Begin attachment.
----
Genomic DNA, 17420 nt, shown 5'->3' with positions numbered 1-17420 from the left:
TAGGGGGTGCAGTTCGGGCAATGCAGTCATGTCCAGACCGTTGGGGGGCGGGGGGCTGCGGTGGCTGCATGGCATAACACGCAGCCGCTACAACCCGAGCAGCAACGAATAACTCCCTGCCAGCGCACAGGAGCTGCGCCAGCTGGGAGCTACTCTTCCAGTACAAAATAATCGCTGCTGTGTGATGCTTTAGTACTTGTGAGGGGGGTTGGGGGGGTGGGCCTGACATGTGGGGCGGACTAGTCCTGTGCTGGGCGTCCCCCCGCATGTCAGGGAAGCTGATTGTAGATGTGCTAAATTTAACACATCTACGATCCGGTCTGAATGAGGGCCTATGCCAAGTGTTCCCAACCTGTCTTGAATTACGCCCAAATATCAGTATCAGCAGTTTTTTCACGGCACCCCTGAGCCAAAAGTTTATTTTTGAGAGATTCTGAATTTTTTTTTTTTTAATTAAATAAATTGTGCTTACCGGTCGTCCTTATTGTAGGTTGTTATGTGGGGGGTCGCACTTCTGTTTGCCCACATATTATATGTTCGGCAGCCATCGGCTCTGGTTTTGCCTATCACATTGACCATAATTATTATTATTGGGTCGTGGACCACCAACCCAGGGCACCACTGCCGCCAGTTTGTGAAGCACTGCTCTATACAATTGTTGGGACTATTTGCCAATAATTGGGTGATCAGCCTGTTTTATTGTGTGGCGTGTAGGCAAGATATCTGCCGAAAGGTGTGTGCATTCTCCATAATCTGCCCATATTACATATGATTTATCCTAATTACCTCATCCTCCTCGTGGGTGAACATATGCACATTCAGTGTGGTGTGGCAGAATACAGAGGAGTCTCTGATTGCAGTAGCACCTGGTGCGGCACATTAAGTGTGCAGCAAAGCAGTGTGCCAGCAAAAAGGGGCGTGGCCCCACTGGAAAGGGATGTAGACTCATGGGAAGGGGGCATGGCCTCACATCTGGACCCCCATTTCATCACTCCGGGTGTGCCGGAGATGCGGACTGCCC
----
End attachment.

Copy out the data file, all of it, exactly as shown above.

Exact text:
Genomic DNA, 17420 nt, shown 5'->3' with positions numbered 1-17420 from the left:
TAGGGGGTGCAGTTCGGGCAATGCAGTCATGTCCAGACCGTTGGGGGGCGGGGGGCTGCGGTGGCTGCATGGCATAACACGCAGCCGCTACAACCCGAGCAGCAACGAATAACTCCCTGCCAGCGCACAGGAGCTGCGCCAGCTGGGAGCTACTCTTCCAGTACAAAATAATCGCTGCTGTGTGATGCTTTAGTACTTGTGAGGGGGGTTGGGGGGGTGGGCCTGACATGTGGGGCGGACTAGTCCTGTGCTGGGCGTCCCCCCGCATGTCAGGGAAGCTGATTGTAGATGTGCTAAATTTAACACATCTACGATCCGGTCTGAATGAGGGCCTATGCCAAGTGTTCCCAACCTGTCTTGAATTACGCCCAAATATCAGTATCAGCAGTTTTTTCACGGCACCCCTGAGCCAAAAGTTTATTTTTGAGAGATTCTGAATTTTTTTTTTTTTAATTAAATAAATTGTGCTTACCGGTCGTCCTTATTGTAGGTTGTTATGTGGGGGGTCGCACTTCTGTTTGCCCACATATTATATGTTCGGCAGCCATCGGCTCTGGTTTTGCCTATCACATTGACCATAATTATTATTATTGGGTCGTGGACCACCAACCCAGGGCACCACTGCCGCCAGTTTGTGAAGCACTGCTCTATACAATTGTTGGGACTATTTGCCAATAATTGGGTGATCAGCCTGTTTTATTGTGTGGCGTGTAGGCAAGATATCTGCCGAAAGGTGTGTGCATTCTCCATAATCTGCCCATATTACATATGATTTATCCTAATTACCTCATCCTCCTCGTGGGTGAACATATGCACATTCAGTGTGGTGTGGCAGAATACAGAGGAGTCTCTGATTGCAGTAGCACCTGGTGCGGCACATTAAGTGTGCAGCAAAGCAGTGTGCCAGCAAAAAGGGGCGTGGCCCCACTGGAAAGGGATGTAGACTCATGGGAAGGGGGCATGGCCTCACATCTGGACCCCCATTTCATCACTCCGGGTGTGCCGGAGATGCGGACTGCCC